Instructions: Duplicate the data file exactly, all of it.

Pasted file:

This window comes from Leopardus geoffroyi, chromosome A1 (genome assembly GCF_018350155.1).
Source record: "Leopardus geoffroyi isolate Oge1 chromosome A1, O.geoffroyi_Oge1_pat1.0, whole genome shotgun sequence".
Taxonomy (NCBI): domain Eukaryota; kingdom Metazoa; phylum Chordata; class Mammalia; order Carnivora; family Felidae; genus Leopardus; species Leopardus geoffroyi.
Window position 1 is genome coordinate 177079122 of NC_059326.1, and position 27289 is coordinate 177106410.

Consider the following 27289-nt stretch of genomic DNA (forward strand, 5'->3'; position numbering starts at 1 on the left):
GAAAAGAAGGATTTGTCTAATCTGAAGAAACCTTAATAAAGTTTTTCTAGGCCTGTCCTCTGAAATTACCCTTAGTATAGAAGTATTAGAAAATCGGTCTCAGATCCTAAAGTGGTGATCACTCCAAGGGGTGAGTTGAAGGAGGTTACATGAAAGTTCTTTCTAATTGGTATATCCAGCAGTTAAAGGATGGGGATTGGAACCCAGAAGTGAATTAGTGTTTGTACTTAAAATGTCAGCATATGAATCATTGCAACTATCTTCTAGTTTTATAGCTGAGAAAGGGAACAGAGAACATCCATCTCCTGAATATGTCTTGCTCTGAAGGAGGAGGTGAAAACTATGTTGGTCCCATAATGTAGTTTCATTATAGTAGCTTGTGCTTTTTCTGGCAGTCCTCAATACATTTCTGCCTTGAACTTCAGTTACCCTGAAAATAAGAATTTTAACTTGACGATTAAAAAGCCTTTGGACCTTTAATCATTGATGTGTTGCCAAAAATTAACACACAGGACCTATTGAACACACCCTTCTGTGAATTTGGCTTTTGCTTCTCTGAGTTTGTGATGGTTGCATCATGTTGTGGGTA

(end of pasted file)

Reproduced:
This window comes from Leopardus geoffroyi, chromosome A1 (genome assembly GCF_018350155.1).
Source record: "Leopardus geoffroyi isolate Oge1 chromosome A1, O.geoffroyi_Oge1_pat1.0, whole genome shotgun sequence".
Taxonomy (NCBI): domain Eukaryota; kingdom Metazoa; phylum Chordata; class Mammalia; order Carnivora; family Felidae; genus Leopardus; species Leopardus geoffroyi.
Window position 1 is genome coordinate 177079122 of NC_059326.1, and position 27289 is coordinate 177106410.

Consider the following 27289-nt stretch of genomic DNA (forward strand, 5'->3'; position numbering starts at 1 on the left):
GAAAAGAAGGATTTGTCTAATCTGAAGAAACCTTAATAAAGTTTTTCTAGGCCTGTCCTCTGAAATTACCCTTAGTATAGAAGTATTAGAAAATCGGTCTCAGATCCTAAAGTGGTGATCACTCCAAGGGGTGAGTTGAAGGAGGTTACATGAAAGTTCTTTCTAATTGGTATATCCAGCAGTTAAAGGATGGGGATTGGAACCCAGAAGTGAATTAGTGTTTGTACTTAAAATGTCAGCATATGAATCATTGCAACTATCTTCTAGTTTTATAGCTGAGAAAGGGAACAGAGAACATCCATCTCCTGAATATGTCTTGCTCTGAAGGAGGAGGTGAAAACTATGTTGGTCCCATAATGTAGTTTCATTATAGTAGCTTGTGCTTTTTCTGGCAGTCCTCAATACATTTCTGCCTTGAACTTCAGTTACCCTGAAAATAAGAATTTTAACTTGACGATTAAAAAGCCTTTGGACCTTTAATCATTGATGTGTTGCCAAAAATTAACACACAGGACCTATTGAACACACCCTTCTGTGAATTTGGCTTTTGCTTCTCTGAGTTTGTGATGGTTGCATCATGTTGTGGGTA